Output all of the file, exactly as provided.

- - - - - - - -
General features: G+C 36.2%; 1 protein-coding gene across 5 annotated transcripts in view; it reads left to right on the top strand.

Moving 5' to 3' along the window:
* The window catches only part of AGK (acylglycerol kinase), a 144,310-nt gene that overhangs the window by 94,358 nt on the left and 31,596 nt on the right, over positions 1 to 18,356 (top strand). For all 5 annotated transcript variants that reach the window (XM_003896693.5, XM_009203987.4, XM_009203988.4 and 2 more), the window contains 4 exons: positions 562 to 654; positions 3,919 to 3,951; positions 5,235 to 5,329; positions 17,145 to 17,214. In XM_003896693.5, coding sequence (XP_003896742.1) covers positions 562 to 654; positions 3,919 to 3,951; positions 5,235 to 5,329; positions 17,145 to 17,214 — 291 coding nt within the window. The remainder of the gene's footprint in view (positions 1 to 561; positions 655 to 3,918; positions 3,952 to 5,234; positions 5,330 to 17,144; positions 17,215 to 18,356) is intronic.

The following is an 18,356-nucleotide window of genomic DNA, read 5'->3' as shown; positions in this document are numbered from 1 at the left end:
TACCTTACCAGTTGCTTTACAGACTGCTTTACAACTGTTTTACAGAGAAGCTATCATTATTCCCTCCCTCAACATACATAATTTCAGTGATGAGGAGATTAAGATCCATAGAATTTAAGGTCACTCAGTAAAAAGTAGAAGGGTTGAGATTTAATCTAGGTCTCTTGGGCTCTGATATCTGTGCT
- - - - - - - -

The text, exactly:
General features: G+C 36.2%; 1 protein-coding gene across 5 annotated transcripts in view; it reads left to right on the top strand.

Moving 5' to 3' along the window:
* The window catches only part of AGK (acylglycerol kinase), a 144,310-nt gene that overhangs the window by 94,358 nt on the left and 31,596 nt on the right, over positions 1 to 18,356 (top strand). For all 5 annotated transcript variants that reach the window (XM_003896693.5, XM_009203987.4, XM_009203988.4 and 2 more), the window contains 4 exons: positions 562 to 654; positions 3,919 to 3,951; positions 5,235 to 5,329; positions 17,145 to 17,214. In XM_003896693.5, coding sequence (XP_003896742.1) covers positions 562 to 654; positions 3,919 to 3,951; positions 5,235 to 5,329; positions 17,145 to 17,214 — 291 coding nt within the window. The remainder of the gene's footprint in view (positions 1 to 561; positions 655 to 3,918; positions 3,952 to 5,234; positions 5,330 to 17,144; positions 17,215 to 18,356) is intronic.

The following is an 18,356-nucleotide window of genomic DNA, read 5'->3' as shown; positions in this document are numbered from 1 at the left end:
TACCTTACCAGTTGCTTTACAGACTGCTTTACAACTGTTTTACAGAGAAGCTATCATTATTCCCTCCCTCAACATACATAATTTCAGTGATGAGGAGATTAAGATCCATAGAATTTAAGGTCACTCAGTAAAAAGTAGAAGGGTTGAGATTTAATCTAGGTCTCTTGGGCTCTGATATCTGTGCT